Love Bombing

Love Bombing, What is it?

Written by Victoria Marion

Domestic violence may seem unpredictable, but the cycle of violence does follow a typical pattern. The cycle repeats itself and may last different lengths of time with each episode. There are three phases to this cycle; the honeymoon phase, the escalation phase, and the battering phase. Twenty years ago, I worked as a victim’s advocate for domestic and sexual assault survivors. During our training, we learned that the first phase of abuse is the escalation phase, followed by the battering phase, and then the honeymoon phase. It was written in the literature this way. However, it is the honeymoon phase that is the first phase in an abusive relationship.
Think about it, when we first meet someone, everything is good. Everyone is on their best behavior. There is harmony. Flowers are sent, gifts are given, compliments are said, and so on. It is like a honeymoon. A honeymoon is a period of harmony following marriage or the establishment of a new relationship. In an abusive relationship, the honeymoon phase is more like love bombing. 
What is love bombing? This is when the abuser showers the victim with suffocating attention, affection, gifts, or they may tell you that they love you right away. Things move quickly, too much too soon. Some couples moved in with each other within weeks of meeting. This overwhelming amount of positive attention feels good and the victim falls in love with a wolf in sheep’s clothing.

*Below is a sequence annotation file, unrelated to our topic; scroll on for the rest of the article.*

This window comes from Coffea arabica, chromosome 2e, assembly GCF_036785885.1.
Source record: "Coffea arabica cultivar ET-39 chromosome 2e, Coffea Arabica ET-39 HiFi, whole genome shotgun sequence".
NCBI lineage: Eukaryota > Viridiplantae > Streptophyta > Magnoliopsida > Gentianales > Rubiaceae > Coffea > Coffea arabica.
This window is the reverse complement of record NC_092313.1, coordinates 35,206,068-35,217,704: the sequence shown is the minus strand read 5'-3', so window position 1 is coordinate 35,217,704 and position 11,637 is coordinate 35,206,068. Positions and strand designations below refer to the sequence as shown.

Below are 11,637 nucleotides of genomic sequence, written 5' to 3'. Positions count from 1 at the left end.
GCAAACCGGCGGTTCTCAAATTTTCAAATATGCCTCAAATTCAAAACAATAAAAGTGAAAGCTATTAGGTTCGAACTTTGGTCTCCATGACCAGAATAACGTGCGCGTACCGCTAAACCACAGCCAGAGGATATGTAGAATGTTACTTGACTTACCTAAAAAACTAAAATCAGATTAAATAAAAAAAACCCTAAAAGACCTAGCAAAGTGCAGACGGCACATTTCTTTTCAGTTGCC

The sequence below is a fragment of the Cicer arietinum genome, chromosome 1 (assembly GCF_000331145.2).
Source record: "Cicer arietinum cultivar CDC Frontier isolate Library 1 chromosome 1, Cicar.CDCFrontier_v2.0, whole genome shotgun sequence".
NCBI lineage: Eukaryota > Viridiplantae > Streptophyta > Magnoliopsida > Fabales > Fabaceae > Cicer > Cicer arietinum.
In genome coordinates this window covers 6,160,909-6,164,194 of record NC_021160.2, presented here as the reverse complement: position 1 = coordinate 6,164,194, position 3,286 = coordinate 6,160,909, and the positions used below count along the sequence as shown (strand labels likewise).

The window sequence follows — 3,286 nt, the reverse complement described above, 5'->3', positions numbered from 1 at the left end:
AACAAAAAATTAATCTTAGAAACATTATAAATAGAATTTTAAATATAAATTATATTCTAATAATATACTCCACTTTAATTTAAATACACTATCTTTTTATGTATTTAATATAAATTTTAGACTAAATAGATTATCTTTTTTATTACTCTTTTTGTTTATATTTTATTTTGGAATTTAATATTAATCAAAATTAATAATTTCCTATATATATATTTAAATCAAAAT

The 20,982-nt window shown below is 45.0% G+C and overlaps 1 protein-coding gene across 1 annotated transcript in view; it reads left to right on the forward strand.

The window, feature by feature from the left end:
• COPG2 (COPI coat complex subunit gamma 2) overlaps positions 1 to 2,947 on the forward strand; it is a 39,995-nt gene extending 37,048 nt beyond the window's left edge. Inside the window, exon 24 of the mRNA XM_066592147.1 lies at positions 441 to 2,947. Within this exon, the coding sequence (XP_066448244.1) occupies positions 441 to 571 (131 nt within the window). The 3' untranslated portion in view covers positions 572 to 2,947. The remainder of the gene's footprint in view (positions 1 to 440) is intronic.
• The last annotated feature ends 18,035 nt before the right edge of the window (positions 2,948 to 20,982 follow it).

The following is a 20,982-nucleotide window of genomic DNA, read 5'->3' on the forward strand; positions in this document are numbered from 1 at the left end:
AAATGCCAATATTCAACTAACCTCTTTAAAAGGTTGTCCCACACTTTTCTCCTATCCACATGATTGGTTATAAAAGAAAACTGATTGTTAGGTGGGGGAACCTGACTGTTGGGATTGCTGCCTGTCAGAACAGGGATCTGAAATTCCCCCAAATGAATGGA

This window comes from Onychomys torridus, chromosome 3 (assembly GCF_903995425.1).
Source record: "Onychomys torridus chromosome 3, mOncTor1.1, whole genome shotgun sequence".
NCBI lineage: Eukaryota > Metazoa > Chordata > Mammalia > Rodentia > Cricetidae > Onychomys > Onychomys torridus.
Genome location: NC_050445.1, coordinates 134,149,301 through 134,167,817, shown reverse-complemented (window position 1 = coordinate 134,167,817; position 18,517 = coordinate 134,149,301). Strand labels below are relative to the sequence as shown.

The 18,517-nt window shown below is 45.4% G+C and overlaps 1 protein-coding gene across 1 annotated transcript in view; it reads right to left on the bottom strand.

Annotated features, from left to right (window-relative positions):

Love bombing is the first tool used in the abuser's toolbox. The abuser will barrage the victim with text messages and phone calls. They give suffocating attention and have a constant need to be with you, like an addiction. Love bombing can be described as the practice of overwhelming someone with signs of adoration, attention, and attraction. Examples include constant flattering comments, love notes left on your car, flowers delivered, buying extravagant gifts, or going on big trips in the beginning of the relationship. It's texts that increase in frequency as they increase with romantic excitement. Or surprise visits designed to manipulate you into spending more time with him, less time with others, or on your own, and grooming you for future abuse. 
The unsuspecting partner, aka the future victim, feels good. She’s giddy, floating on air. It feels like a dream, a fairytale, or the love story she never had. She’s not thinking clearly because she is consumed in all the fun, new excitement of the relationship. That is the goal of love bombing. It is a manipulation tactic used to gain trust, adoration, and affection. It is used to gain narcissistic supply for the abuser. It is also used to build a bond with the victim.
The love bombing will cease immediately without notice, typically within the first six weeks. The victim will go from receiving twenty-five texts in one day, to maybe one later in the evening. The victim is left confused. The victim may ask if everything is alright, and the calculating partner may say something like “yea, why?” and nothing more, as if everything is as it was before. The gifts stop. Everything ceases. The victim wonders what happened, questioning everything that occurred over the past six weeks. She wonders if the relationship is over. She was caught up in the dopamine rush that the love bombing created, creating an addiction feeling.
Narcissistic abusers move quickly. They get bored very easily. They are always looking for new and exciting supply. In the beginning, you were the perfect supply, you were a new mind and body for them to explore. If she stays in the relationship at this point, this will be the beginning of a very dangerous ride. The trauma bond is being built. Victims believe they are in love, in reality, she is in love with what she thought he was. This tactic is used to divert the victim’s attention away from who he really is.

Here is a great video explaining love bombing. 



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